Vocational Rehabilitation in NC Workers’ Comp Claims

An important goal of the workers’ compensation system in North Carolina is to quickly return injured workers back to employment as close to their pre-injury wage as practical. Ideally, the worker can return to full-time, full-duty work in his or her prior occupation. But often permanent restrictions related to the workplace injury make this impossible. In these situations, vocational rehabilitation, or “voc rehab,” can play an important role in returning an injured worker to gainful employment.

Vocational rehabilitation in North Carolina workers’ compensation claims is regulated by North Carolina General Statute § 97-32.2, and Subchapter 10C of the Rules for Utilization of Rehabilitation Professionals. Together these provisions set the ground rules for voc rehab for NC workers’ compensation claimants. The North Carolina Industrial Commission decides any disputes that may arise between the injured worker and the employer that relate to vocational rehabilitation efforts.

What is Vocational Rehabilitation?

Vocational rehabilitation includes a broad range of services meant to help return the employee to work in “suitable employment.” Vocational rehabilitation efforts are directed by a certified vocational Rehabilitation professional and may include:

  • assessing an injured employee’s work qualifications, including skills, education and aptitude;
  • identifying factors that may impair a return to work, including physical and job skill imitations;
  • identifying skills, certifications or training that might improve the workers’ job prospects;
  • arranging for appropriate classes or training in the North Carolina community college or university systems;
  • providing job-search counseling and assistance with resume preparation;
  • identifying suitable job opportunities in the job market as well as specific job leads.

It is the job of the voc rehab professional to provide these services, within the framework provided by North Carolina General Statute § 97-32.2, and Subchapter 10C of the Rules for Utilization of Rehabilitation Professionals.

When is Vocational Rehabilitation allowed?

An employer can begin vocational rehabilitation services at any time during an accepted workers’ compensation claim. An employer cannot require vocational rehabilitation in a denied claim. Certain severely injured workers may not be required to participate in voc rehab if they are receiving disability benefits beyond 500 weeks under G.S. §97‑29(c), or have been determined to be permanently and totally disabled pursuant to or G.S. §97‑29(d).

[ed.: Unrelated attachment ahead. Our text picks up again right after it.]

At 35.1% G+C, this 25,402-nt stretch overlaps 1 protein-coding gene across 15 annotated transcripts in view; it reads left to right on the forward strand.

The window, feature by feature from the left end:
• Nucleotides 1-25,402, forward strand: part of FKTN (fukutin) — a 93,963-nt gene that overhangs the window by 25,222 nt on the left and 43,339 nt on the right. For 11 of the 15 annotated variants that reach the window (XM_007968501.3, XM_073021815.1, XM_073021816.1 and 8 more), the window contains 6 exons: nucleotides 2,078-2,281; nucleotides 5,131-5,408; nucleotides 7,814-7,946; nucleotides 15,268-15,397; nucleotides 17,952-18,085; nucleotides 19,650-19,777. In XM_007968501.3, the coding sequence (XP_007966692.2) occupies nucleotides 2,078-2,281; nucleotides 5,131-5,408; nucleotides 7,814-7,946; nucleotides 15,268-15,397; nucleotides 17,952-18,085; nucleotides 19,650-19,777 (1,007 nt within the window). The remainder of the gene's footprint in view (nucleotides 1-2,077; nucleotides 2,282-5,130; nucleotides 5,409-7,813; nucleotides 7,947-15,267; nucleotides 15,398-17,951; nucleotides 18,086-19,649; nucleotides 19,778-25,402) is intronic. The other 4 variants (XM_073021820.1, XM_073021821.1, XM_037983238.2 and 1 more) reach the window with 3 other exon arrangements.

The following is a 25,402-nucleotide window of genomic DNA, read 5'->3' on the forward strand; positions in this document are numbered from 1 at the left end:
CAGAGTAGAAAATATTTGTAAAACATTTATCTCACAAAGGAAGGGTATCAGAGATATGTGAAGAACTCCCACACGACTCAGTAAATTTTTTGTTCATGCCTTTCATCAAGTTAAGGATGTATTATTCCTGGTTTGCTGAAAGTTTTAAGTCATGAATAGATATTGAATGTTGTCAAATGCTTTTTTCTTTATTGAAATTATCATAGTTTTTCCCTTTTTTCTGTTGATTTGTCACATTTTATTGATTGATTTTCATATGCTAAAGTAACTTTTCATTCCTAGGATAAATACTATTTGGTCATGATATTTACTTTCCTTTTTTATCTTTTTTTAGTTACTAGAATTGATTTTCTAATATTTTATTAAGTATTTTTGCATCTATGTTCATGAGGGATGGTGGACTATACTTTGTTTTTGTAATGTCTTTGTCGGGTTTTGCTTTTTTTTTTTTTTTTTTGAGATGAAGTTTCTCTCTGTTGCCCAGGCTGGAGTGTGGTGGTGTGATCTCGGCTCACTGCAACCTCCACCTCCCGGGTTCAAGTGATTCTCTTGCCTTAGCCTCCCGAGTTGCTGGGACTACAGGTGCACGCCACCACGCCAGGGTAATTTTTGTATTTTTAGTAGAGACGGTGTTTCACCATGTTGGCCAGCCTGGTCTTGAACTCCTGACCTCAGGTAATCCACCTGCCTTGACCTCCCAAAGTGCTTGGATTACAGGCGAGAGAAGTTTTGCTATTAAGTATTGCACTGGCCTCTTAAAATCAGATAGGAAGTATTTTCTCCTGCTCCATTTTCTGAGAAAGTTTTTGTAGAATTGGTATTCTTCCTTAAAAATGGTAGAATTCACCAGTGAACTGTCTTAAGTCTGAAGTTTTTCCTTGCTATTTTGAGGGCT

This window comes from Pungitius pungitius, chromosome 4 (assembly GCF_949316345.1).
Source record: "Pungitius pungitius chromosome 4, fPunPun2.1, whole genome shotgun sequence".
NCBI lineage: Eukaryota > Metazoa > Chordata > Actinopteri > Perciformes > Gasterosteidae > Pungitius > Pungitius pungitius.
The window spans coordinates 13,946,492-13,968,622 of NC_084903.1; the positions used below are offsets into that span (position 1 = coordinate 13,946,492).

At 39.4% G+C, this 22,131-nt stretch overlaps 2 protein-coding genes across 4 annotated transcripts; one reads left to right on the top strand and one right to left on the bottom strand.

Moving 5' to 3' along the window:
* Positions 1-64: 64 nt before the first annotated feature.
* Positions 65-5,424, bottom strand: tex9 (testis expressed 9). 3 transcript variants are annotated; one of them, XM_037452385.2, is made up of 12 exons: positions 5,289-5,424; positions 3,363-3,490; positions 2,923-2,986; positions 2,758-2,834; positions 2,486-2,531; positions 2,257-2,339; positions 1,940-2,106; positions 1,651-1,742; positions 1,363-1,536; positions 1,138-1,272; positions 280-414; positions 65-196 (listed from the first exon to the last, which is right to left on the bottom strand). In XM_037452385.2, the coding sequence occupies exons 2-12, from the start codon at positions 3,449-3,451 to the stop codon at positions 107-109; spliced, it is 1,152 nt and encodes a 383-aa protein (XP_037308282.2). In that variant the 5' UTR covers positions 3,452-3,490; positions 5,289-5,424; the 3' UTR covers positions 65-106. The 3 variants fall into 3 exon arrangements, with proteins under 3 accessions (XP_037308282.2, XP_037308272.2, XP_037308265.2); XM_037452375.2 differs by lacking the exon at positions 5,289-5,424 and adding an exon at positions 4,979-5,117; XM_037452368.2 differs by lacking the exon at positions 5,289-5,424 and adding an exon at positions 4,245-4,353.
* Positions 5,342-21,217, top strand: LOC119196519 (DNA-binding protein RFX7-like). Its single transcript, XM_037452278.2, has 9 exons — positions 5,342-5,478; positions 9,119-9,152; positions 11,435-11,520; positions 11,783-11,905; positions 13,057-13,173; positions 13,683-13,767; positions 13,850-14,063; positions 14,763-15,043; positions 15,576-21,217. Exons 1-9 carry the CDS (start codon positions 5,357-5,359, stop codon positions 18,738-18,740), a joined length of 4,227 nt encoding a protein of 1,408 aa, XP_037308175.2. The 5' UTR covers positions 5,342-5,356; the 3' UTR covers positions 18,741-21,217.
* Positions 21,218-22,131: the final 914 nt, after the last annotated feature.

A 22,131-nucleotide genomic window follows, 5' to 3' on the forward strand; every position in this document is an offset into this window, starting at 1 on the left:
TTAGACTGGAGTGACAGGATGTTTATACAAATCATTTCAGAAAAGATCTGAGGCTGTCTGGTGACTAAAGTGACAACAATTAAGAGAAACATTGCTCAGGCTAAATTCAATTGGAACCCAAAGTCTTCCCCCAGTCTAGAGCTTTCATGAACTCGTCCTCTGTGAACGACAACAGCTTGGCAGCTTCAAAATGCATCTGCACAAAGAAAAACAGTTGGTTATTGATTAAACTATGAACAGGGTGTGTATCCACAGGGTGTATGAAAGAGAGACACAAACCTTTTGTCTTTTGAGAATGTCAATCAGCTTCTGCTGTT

An employee can request vocational rehabilitation services when he or she has not returned to work, or has returned to work making less than seventy-five percent (75%) of what he or she was making before the injury. An employee’s request can include training in the North Carolina community college or university system so long as the training is likely to improve the worker’s wage-earning ability.

Vocational rehabilitation services continue so long as they might be beneficial to the worker and the employer is willing to pay for it. The Industrial Commission has the authority to order vocational rehabilitation to continue or be terminated.

Who can provide Vocational Rehabilitation services?

Vocational Rehabilitation services in North Carolina can only be provided by a qualified vocational rehabilitation professional approved by the North Carolina Industrial Commission. There are strict rules governing who can qualify as a vocational rehabilitation professional in North Carolina workers’ compensation cases. The Industrial Commission keeps a list of qualified voc rehab professionals.

Generally, a vocational rehabilitation specialist must be hold on of several specific certifications, have at least two years of experience working with disabled workers, and complete a special course in North Carolina workers’ compensation case management. Vocational rehabilitation professionals must attend continuing education classes in to remain qualified, and must follow the ethics rules and laws of their own occupation.